For years, people thought good parenting was negotiating to get the kids onboard prior to moving forward with consequences or rules enforcement.

It was presumed a child must fully agree with the parenting before anything could proceed further. Children were reared with little if any consequences for rule-breaking, and many rewards for misbehavior. The first generation of children who grew up like that are now parenting. Some have learned to reintegrate discipline, consequences, etc., while others have simply continued the downward spiral of the lack of structure in their homes.

One paragraph into this column, and some readers are likely already angry, and feel like this is a direct attack on them. Guilty consciences will do that to a person.

Children will misbehave. That’s why they need loving parents. Parents who love their children will do whatever they can to ensure their children are given the best tools possible to succeed in life. This necessarily includes learning how to conduct oneself in society. Parents must teach this.

Unfortunately, it’s not happening much these days.

Now, I must say that our wonderful community in and around Yelm is somewhat unique in this. I’ve been actively working with youth and families in our area nearly daily for many years now. In my personal experience I’ve found our youth to be outstanding in their behaviors as a general rule, and I absolutely attribute this to remarkably excellent parenting. It could be due to our abundance of military and farming families. Whatever the case, it sure appears good parenting is more common in our community than it is in many other places around the country. We’re blessed.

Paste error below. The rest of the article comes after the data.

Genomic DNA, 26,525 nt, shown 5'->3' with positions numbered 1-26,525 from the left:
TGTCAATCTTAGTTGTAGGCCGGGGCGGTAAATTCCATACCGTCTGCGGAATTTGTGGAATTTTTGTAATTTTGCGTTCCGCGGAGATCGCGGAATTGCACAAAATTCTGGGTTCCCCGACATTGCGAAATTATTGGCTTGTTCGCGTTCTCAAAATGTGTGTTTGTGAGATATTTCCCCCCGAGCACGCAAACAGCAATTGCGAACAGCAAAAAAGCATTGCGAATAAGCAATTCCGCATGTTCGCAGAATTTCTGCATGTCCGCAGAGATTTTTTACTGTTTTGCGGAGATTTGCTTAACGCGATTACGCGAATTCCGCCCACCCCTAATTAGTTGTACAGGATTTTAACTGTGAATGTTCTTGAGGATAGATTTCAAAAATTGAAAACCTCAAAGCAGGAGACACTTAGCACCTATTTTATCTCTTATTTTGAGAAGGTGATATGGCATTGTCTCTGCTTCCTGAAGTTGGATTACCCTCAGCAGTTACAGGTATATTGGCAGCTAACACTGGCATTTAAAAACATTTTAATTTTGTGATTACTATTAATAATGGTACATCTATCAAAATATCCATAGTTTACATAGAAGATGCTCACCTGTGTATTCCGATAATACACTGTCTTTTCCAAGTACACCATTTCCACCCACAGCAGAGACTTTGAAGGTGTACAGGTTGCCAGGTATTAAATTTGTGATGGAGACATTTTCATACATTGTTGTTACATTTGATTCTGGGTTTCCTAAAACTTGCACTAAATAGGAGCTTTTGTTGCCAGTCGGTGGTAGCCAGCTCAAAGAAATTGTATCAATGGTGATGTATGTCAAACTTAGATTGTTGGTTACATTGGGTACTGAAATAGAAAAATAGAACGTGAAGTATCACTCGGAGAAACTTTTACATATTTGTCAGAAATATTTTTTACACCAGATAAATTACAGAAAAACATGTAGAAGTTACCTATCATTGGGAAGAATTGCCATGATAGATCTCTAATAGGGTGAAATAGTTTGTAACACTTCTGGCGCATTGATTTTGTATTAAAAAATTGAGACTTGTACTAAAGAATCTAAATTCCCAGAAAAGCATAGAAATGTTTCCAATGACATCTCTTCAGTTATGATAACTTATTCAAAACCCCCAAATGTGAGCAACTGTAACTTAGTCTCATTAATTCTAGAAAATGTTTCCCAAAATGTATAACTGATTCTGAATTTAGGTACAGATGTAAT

Even so, it doesn’t hurt us to evaluate ourselves so we can improve however possible. If you are one who expects your children to behave, good for you! If you purposely try to ensure your children follow the rules, show respect, act decent, work hard, act mannerly, make good grades, play nice, share, be careful, manage money, do what is right even when no one is watching, love people and animals, care for things entrusted to your care, be hospitable, love Jesus, speak respectably, treat others with equity, love America, compete fairly, help others, forgive others, laugh, create, be humble but confident, have fun – but never at others’ expense, and other good things, please continue. You are making our community and world a better place.

If you are a parent with children still at home, but you struggle with their behaviors, know that you’re not alone. The fact you want your children to behave better means you have it within you to make the changes necessary. If you feel like you cannot do it on your own, reach out to a local church you trust to help. Often you’ll find good adult role models there who have been where you are, and are willing to help.

If you’re one whose children throw tantrums and won’t do what you say, but you deny your parenting is part of the problem, please take a moment to stop and ask God to reveal to you what needs to be revealed. Maybe there’s nothing, but maybe you’ll realize even in just praying for God to reveal things to you that you do need to make changes. Your children need structure, and you’re the person in their lives who can provide it, consistently.

The rest of us need to lift up these younger families in our prayers. It’s not easy in these crazy times.

“Point your kids in the right direction — when they’re old they won’t be lost.” – Proverbs 22:6 (MSG)


Pastor Jeff Adams is a professional Christian counselor who travels the world teaching but serves our community. His column appears weekly. He can be reached by email at

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